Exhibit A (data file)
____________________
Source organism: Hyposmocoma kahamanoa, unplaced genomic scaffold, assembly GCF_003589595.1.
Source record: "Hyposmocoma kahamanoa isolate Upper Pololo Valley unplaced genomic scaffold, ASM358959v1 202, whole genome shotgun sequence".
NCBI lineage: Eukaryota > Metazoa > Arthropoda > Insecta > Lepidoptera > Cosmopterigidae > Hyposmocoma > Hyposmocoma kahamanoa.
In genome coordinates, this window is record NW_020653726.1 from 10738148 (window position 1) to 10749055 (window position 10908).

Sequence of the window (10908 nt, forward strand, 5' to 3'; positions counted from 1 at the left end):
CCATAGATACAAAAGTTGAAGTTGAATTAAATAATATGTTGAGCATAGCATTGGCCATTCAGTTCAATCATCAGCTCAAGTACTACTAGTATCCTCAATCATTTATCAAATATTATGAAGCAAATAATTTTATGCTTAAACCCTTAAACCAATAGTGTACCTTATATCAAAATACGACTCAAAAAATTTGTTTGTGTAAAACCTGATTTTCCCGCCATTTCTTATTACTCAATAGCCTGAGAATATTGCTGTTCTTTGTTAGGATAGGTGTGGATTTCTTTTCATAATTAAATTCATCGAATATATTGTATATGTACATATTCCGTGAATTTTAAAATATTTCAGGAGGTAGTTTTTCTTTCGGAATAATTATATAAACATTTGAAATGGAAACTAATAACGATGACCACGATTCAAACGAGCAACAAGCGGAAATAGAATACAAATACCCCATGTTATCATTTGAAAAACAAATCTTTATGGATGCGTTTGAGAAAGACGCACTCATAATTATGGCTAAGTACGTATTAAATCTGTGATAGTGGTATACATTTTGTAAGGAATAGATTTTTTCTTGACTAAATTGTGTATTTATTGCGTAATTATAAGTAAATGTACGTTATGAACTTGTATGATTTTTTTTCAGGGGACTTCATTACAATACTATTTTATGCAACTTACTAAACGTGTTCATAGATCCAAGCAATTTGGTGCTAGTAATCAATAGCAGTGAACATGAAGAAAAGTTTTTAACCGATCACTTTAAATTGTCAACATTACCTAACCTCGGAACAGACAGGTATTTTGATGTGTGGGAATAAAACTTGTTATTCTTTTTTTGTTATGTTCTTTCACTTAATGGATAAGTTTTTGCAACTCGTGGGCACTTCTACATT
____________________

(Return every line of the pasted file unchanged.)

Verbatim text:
Source organism: Hyposmocoma kahamanoa, unplaced genomic scaffold, assembly GCF_003589595.1.
Source record: "Hyposmocoma kahamanoa isolate Upper Pololo Valley unplaced genomic scaffold, ASM358959v1 202, whole genome shotgun sequence".
NCBI lineage: Eukaryota > Metazoa > Arthropoda > Insecta > Lepidoptera > Cosmopterigidae > Hyposmocoma > Hyposmocoma kahamanoa.
In genome coordinates, this window is record NW_020653726.1 from 10738148 (window position 1) to 10749055 (window position 10908).

Sequence of the window (10908 nt, forward strand, 5' to 3'; positions counted from 1 at the left end):
CCATAGATACAAAAGTTGAAGTTGAATTAAATAATATGTTGAGCATAGCATTGGCCATTCAGTTCAATCATCAGCTCAAGTACTACTAGTATCCTCAATCATTTATCAAATATTATGAAGCAAATAATTTTATGCTTAAACCCTTAAACCAATAGTGTACCTTATATCAAAATACGACTCAAAAAATTTGTTTGTGTAAAACCTGATTTTCCCGCCATTTCTTATTACTCAATAGCCTGAGAATATTGCTGTTCTTTGTTAGGATAGGTGTGGATTTCTTTTCATAATTAAATTCATCGAATATATTGTATATGTACATATTCCGTGAATTTTAAAATATTTCAGGAGGTAGTTTTTCTTTCGGAATAATTATATAAACATTTGAAATGGAAACTAATAACGATGACCACGATTCAAACGAGCAACAAGCGGAAATAGAATACAAATACCCCATGTTATCATTTGAAAAACAAATCTTTATGGATGCGTTTGAGAAAGACGCACTCATAATTATGGCTAAGTACGTATTAAATCTGTGATAGTGGTATACATTTTGTAAGGAATAGATTTTTTCTTGACTAAATTGTGTATTTATTGCGTAATTATAAGTAAATGTACGTTATGAACTTGTATGATTTTTTTTCAGGGGACTTCATTACAATACTATTTTATGCAACTTACTAAACGTGTTCATAGATCCAAGCAATTTGGTGCTAGTAATCAATAGCAGTGAACATGAAGAAAAGTTTTTAACCGATCACTTTAAATTGTCAACATTACCTAACCTCGGAACAGACAGGTATTTTGATGTGTGGGAATAAAACTTGTTATTCTTTTTTTGTTATGTTCTTTCACTTAATGGATAAGTTTTTGCAACTCGTGGGCACTTCTACATT